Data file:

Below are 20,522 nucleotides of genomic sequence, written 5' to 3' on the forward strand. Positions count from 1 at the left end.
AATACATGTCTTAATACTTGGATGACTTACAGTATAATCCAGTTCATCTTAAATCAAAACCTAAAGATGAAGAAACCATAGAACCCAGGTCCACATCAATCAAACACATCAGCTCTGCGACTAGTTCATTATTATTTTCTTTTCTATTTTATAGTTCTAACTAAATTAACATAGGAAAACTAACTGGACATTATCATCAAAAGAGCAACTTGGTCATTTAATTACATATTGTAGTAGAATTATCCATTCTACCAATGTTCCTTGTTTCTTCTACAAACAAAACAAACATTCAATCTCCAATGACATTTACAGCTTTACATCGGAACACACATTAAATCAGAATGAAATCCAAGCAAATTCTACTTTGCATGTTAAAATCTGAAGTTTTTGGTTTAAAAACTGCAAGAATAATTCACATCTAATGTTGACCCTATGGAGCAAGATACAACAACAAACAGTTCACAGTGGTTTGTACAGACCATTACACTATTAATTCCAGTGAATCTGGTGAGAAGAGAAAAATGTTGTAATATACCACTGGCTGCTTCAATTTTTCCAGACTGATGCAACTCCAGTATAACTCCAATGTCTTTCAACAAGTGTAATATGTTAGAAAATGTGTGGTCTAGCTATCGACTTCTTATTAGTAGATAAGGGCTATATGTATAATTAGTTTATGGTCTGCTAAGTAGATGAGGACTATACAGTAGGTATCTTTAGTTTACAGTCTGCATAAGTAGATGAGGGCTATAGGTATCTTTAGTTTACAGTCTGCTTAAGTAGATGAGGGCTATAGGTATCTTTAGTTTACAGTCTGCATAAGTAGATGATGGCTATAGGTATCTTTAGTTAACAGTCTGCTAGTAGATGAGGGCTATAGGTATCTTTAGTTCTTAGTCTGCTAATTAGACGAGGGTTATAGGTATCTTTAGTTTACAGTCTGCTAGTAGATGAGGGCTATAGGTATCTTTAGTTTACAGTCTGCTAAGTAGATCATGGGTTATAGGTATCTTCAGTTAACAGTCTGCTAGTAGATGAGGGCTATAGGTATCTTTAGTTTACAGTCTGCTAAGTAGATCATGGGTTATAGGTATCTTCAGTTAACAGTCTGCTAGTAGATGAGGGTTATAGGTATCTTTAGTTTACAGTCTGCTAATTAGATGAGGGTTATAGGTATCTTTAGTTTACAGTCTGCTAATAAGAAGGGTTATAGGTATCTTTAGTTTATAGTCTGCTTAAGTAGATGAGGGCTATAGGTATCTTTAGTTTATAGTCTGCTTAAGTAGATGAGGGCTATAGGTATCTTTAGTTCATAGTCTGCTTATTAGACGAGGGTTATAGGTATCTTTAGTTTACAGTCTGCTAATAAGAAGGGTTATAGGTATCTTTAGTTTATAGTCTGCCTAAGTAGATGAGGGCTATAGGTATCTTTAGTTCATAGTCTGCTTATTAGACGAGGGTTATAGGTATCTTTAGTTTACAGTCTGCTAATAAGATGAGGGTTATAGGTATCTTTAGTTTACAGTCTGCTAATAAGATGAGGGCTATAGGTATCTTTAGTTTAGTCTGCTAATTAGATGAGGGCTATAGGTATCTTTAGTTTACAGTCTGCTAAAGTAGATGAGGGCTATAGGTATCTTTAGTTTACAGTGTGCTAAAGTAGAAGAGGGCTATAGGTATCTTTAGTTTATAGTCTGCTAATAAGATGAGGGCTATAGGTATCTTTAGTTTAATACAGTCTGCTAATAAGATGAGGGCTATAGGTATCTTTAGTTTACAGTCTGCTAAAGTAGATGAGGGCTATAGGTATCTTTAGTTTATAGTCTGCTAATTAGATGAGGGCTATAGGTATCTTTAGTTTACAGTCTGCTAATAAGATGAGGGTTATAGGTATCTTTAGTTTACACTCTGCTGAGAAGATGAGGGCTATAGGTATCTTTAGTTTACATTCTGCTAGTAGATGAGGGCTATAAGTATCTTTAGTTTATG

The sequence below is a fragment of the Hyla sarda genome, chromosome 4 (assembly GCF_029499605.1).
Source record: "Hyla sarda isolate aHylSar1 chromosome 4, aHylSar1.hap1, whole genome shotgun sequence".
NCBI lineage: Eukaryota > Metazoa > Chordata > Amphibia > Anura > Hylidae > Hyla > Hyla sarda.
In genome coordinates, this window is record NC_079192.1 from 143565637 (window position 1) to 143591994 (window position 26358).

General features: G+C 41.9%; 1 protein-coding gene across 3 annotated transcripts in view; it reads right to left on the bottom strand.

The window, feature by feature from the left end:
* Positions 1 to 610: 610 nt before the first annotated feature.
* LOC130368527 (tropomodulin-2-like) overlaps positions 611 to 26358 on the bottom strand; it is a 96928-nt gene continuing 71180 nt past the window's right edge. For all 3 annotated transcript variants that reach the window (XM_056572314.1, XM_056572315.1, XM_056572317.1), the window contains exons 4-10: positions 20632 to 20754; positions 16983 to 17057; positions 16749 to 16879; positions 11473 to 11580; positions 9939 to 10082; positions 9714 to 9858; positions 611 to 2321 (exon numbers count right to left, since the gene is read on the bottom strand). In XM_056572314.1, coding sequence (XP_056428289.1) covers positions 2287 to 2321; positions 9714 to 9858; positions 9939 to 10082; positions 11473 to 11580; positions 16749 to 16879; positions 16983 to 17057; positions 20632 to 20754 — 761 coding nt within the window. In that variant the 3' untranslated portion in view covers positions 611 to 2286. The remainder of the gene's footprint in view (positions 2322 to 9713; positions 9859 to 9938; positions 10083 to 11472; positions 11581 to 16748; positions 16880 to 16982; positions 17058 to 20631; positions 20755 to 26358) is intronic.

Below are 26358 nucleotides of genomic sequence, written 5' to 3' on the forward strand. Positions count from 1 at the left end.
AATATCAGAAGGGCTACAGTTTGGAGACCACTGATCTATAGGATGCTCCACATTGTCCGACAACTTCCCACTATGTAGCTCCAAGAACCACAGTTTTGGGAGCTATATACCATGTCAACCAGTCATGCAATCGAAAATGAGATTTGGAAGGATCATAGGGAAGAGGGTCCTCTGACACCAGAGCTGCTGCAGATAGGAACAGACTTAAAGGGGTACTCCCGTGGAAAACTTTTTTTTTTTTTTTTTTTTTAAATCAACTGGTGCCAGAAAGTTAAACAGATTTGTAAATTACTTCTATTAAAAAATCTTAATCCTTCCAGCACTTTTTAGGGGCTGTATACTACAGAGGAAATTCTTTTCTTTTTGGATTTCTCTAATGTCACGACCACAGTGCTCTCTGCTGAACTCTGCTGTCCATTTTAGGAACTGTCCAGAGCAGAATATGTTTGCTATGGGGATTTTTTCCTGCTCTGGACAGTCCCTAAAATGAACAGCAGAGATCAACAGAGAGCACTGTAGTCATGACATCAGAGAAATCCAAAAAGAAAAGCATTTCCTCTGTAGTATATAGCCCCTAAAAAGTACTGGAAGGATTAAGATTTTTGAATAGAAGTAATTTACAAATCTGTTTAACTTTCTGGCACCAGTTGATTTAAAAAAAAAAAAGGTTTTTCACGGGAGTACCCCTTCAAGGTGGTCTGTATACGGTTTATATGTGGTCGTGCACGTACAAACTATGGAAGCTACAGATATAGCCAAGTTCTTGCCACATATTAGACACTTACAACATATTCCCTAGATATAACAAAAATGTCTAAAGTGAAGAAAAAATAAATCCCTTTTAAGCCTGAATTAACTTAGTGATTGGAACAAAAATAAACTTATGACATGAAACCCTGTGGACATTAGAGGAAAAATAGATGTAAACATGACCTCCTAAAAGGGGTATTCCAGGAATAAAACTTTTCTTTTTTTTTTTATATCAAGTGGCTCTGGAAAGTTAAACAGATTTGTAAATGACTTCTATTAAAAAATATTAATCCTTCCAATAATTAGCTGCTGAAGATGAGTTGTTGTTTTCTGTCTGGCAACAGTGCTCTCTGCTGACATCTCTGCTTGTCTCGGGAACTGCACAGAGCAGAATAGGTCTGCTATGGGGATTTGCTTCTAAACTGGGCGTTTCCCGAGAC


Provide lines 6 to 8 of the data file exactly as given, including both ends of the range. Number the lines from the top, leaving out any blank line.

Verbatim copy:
In genome coordinates, this window is record NC_079192.1 from 143565637 (window position 1) to 143591994 (window position 26358).

General features: G+C 41.9%; 1 protein-coding gene across 3 annotated transcripts in view; it reads right to left on the bottom strand.

The window, feature by feature from the left end: